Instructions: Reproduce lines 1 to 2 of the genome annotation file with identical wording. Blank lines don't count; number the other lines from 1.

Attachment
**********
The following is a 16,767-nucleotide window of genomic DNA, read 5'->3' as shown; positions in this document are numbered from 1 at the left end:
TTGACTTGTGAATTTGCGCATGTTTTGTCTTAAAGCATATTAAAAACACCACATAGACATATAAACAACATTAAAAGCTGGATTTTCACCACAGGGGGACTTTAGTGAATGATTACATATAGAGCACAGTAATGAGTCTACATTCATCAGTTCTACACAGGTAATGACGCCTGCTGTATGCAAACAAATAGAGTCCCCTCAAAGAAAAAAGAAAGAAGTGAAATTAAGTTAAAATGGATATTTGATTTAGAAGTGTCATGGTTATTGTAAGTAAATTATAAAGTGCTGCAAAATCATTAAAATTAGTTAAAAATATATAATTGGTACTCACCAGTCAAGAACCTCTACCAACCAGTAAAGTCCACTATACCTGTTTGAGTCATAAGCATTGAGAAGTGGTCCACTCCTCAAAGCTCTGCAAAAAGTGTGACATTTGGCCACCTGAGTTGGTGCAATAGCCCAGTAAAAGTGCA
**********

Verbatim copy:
The following is a 16,767-nucleotide window of genomic DNA, read 5'->3' as shown; positions in this document are numbered from 1 at the left end:
TTGACTTGTGAATTTGCGCATGTTTTGTCTTAAAGCATATTAAAAACACCACATAGACATATAAACAACATTAAAAGCTGGATTTTCACCACAGGGGGACTTTAGTGAATGATTACATATAGAGCACAGTAATGAGTCTACATTCATCAGTTCTACACAGGTAATGACGCCTGCTGTATGCAAACAAATAGAGTCCCCTCAAAGAAAAAAGAAAGAAGTGAAATTAAGTTAAAATGGATATTTGATTTAGAAGTGTCATGGTTATTGTAAGTAAATTATAAAGTGCTGCAAAATCATTAAAATTAGTTAAAAATATATAATTGGTACTCACCAGTCAAGAACCTCTACCAACCAGTAAAGTCCACTATACCTGTTTGAGTCATAAGCATTGAGAAGTGGTCCACTCCTCAAAGCTCTGCAAAAAGTGTGACATTTGGCCACCTGAGTTGGTGCAATAGCCCAGTAAAAGTGCA